Lesbian Scientistics: The math behind “Bette and Tina” and “Erica and Callie”

 
 

This week at Scientistics headquarters we were sitting around pondering two of our longtime friends who have taken their relationship to the romance stage, because of course they have: They’re lesbians. We can’t figure out if we are going to call them “Kim and Sarah” or “Sarah and Kim.”

The question made us ponder name order in relationships. Once a couple is together, doesn’t one name always come first when you’re talking about them?

And if you say it backward, with the other person’s name first, doesn’t it sound weird? And if so, what factors go into being the first-name person in the couples name equation?

We decided to do some Scientistics research with four famous lesbian TV couples to answer these questions.

Question: Doesn’t one name always comes first when you’re talking about couples?

To find the answer, we employed Google. “Spencer and Ashley” gave us 22,900 results, whereas “Ashley and Spencer” yielded only 6,020. “Bette and Tina” returned 98,900 websites, but “Tina and Bette” got us only 32,400. “Callie and Erica” returned a whopping 17,800 results, compared to a paltry 3,770 for “Erica and Callie.” “Helen and Nikki” and “Nikki and Helen” were closer, with the former giving us 28,600 and the latter 20,000.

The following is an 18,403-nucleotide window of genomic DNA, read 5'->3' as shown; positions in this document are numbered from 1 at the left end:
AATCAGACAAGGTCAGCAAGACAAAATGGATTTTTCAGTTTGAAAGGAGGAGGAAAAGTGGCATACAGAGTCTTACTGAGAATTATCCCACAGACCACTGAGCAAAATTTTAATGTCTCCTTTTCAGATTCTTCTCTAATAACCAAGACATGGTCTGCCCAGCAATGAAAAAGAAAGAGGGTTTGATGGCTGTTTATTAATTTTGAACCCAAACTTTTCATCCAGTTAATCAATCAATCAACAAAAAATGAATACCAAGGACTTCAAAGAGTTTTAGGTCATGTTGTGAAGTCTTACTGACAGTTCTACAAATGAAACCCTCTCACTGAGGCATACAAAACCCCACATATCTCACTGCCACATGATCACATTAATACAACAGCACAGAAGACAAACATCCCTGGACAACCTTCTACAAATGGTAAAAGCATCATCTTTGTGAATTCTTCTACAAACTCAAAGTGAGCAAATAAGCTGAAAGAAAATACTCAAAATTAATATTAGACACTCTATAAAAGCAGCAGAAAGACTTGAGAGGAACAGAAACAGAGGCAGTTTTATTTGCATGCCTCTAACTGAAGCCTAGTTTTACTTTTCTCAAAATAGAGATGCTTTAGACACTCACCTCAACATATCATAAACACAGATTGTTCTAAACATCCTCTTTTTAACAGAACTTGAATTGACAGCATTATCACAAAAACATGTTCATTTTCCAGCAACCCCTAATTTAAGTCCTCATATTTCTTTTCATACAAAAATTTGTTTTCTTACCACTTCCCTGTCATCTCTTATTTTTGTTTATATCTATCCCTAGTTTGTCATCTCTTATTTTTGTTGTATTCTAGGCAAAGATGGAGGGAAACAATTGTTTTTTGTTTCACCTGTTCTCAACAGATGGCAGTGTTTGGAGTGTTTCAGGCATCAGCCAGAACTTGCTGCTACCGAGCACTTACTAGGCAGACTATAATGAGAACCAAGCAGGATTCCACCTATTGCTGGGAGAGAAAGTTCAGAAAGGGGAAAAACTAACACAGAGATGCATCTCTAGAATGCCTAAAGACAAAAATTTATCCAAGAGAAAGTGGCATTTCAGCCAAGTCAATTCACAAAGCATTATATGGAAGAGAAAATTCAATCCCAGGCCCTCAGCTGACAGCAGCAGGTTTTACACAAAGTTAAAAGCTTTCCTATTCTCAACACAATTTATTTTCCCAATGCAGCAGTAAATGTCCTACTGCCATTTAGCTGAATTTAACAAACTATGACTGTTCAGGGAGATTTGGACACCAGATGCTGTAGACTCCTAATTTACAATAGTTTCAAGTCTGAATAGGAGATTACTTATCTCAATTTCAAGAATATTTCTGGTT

Or, in chart form:

So, yes: One person’s name reigns supreme when two people become a couple. And yes, it does sort of sound weird if you flip them around. But why?

Our Scientistics team pondered and questioned and did some Max-worthy internet searches, but nothing gave us any insight into why one person’s name comes first. We tried to find some similarities between Bette Porter, Spencer Carlin, Helen Stewart and Callie Torres to see if there is one specific quality that gives a person name domination.

Is it bossiness? Well, two are bossy, but not all four. Is it attractiveness? Nope, all of these women are gorgeous. Is it height? Can’t be: Bette is taller than Tina, but Nikki towers over Helen. Is it the tintinnabulation of the name? We don’t know. What does that word mean?

We were sure we could track down what makes a woman worthy of the first-name spot in a relationship, but for the first time ever, our Scientistics knowledge failed us!

Maybe you can help. Seriously, put down your pencil. Stop writing your name plus “Bette Porter 4 EVA” over and over again. You know that if you got together with Bette, her name would come first. The question is why?

 
 

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